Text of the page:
As many of you may know, I usually write my column about freshmen. That was, of course, until I had to give presentations to their classes.
It all started when my newspaper advisor, Mr. Eric Broer, informed me that I would be explaining Newspaper to young freshmen, so they would apply for the class at a later date.
I assumed that I’d been selected because I was simply best suited for the job. After all, I’d spent a year as a freshman. Also, I’d been spending a lot of time with them lately, watching them rake, eat lunch and vote.
Broer assigned my fellow newspaper aficionado Jonathan Wendt to act as my copilot.
After dressing up in formal wear–including Hugo Boss ties and Gucci shoes–we knocked on the door of our first destination.
Upon entering, the “Pledge of Allegiance” rang throughout the room. Typically, this would be an excellent opportunity for me to prove my loyalty and assert my American citizenship.
However, thanks to a certain freshman who began speeding through the Pledge at an extremely heightened pace, I was unable to do so.
I expected the entire class to reprimand him, but instead they began to laugh. I glared. They laughed. My eyebrows furled. They continued to laugh. I inhaled deeply, ready to scream, ready to exhume the inhumanities of the world out on my unsuspecting audience.
At precisely that moment, Wendt came to my rescue. “Will Bennett, you look angry. Would you like to fight me?”
I obliged him, throwing my famous left hook that I’d learned from watching Joe Frazier fights as an infant.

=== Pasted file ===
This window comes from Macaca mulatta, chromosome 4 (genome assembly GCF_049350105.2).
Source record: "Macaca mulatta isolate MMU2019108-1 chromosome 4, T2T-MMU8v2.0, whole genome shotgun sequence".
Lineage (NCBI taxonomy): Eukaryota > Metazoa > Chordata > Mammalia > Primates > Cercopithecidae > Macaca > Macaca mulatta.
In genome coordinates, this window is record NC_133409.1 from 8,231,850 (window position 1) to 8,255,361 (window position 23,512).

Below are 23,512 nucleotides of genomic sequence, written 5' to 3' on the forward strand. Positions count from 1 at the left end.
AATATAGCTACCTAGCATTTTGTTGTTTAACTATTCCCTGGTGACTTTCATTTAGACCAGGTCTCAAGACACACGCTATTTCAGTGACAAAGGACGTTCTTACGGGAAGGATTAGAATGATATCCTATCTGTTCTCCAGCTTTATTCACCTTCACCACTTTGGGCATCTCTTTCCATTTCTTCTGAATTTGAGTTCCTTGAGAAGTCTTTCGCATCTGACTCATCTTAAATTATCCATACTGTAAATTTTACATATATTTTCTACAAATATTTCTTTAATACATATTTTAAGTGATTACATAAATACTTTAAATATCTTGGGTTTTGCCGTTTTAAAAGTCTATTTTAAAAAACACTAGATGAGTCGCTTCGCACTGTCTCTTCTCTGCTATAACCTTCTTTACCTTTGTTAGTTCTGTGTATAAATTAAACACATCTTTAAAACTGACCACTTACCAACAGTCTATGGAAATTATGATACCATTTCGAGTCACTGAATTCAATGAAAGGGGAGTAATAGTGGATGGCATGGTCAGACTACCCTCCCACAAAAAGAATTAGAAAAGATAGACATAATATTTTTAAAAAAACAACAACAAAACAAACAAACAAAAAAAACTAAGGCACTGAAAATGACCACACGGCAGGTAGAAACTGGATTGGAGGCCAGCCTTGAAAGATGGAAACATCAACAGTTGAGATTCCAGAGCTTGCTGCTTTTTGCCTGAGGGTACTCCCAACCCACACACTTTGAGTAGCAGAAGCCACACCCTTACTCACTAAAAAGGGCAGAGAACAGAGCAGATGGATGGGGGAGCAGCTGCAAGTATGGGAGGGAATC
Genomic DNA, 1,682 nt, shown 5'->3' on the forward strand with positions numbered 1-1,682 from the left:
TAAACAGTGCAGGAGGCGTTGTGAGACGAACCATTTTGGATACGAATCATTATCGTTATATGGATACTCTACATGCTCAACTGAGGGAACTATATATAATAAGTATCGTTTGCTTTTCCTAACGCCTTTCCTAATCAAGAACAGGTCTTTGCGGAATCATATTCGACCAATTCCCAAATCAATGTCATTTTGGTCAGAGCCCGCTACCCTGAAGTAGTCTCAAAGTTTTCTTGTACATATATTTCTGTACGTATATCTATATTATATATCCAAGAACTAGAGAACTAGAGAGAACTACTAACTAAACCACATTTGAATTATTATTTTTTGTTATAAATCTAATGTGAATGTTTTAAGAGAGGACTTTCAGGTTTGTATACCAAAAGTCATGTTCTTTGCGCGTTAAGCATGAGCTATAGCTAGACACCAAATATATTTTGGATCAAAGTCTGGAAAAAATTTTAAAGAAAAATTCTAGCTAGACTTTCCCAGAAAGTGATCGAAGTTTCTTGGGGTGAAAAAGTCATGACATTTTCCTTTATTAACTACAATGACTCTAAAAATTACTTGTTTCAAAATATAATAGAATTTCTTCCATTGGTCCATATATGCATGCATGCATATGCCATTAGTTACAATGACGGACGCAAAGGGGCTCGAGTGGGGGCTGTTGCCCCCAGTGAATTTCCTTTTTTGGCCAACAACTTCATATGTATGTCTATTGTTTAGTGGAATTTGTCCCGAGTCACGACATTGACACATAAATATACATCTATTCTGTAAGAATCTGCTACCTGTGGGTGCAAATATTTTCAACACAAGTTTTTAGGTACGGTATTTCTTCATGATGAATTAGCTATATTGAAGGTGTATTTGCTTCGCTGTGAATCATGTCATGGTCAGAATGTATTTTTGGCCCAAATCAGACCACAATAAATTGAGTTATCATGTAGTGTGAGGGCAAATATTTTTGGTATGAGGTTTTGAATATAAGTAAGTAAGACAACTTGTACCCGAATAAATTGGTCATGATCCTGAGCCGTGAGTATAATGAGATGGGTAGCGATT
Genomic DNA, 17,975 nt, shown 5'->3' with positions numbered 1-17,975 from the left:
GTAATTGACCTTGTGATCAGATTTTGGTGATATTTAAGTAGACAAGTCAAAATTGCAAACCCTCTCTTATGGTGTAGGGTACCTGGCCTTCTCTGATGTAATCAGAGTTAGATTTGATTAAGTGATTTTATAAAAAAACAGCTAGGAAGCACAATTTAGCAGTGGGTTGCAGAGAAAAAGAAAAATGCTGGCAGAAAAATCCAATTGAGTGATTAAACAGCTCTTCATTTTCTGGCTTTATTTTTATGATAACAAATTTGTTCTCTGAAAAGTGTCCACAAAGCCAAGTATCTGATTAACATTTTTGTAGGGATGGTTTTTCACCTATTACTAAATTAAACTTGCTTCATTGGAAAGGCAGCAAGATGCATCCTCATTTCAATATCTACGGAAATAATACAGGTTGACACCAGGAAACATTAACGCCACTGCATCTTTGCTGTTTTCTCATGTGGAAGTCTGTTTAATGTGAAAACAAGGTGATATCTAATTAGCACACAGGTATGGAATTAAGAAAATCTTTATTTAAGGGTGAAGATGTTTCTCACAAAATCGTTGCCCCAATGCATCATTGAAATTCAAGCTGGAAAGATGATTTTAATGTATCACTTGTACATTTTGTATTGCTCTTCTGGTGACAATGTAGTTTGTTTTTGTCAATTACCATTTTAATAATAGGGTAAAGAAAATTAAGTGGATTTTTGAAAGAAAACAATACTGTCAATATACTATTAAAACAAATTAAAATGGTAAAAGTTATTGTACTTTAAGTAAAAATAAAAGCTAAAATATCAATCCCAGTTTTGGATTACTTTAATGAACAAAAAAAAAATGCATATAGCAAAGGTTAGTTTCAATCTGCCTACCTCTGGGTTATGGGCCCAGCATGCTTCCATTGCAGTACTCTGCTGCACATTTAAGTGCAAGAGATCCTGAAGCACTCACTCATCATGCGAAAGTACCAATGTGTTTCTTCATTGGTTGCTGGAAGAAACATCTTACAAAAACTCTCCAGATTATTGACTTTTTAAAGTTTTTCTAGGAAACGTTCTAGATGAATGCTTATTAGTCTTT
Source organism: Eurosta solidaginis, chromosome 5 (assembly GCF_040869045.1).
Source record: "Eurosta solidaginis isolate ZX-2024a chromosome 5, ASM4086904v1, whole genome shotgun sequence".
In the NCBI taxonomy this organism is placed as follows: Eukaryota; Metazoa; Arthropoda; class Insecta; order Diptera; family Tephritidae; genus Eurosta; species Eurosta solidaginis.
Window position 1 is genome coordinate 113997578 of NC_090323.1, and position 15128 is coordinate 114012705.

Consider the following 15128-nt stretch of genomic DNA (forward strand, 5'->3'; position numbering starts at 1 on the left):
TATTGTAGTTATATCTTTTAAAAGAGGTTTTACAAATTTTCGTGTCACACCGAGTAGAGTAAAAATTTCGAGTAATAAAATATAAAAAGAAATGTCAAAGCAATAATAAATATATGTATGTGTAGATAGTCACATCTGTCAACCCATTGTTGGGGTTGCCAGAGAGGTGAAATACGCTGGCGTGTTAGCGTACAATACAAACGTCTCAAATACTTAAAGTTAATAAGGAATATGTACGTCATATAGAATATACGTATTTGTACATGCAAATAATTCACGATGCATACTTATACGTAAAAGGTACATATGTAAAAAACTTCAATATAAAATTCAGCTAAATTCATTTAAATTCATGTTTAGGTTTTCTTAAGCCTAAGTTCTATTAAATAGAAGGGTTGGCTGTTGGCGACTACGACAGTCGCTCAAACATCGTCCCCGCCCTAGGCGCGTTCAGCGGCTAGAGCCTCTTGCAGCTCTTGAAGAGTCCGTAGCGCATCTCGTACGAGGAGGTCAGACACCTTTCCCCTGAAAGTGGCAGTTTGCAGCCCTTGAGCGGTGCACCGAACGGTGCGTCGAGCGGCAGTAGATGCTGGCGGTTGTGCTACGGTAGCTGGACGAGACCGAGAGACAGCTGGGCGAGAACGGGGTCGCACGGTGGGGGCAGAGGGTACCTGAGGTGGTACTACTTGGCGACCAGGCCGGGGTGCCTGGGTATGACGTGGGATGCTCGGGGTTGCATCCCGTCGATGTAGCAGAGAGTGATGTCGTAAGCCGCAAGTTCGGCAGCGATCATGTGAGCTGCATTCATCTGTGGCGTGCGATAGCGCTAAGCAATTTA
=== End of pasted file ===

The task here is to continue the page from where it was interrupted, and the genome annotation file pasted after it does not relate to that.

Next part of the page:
The blow connected. He recoiled. I threw a right hook. Before I knew it, an immense feeling of guilt overwhelmed me. I’d ruffled Wendt’s expensive tie, and there is no mending that wound.
I helped Wendt to his feet and glowered at the cackling children dispersed in front of me. Slowly, we walked out of the room in dramatic fashion.
Before we left, I overheard a different freshman chastising us about our fighting abilities. “You two fight like girls. I could take you both on,” the freshman began to chuckle heartily at an entirely unintelligent, uncreative, bland joke.
It was then that it dawned on me. The freshman who said the Pledge quickly was merely looking for an audience. The freshman insulting my combat prowess had the same story. Attention. It’s what they all want. It’s what they all need.
At their young, sprightly age, freshmen yearn for attention. It gives them a sense of accomplishment, a sense of satisfaction, that propels them forward into future grade levels.
While I could have taken this information and acknowledged that freshman cannot act maturely, I decided instead to hold it against them, their entire species as a whole.
So there you have it. That’s why I hate freshman, and that’s why I’ll hopefully never have to write about them again.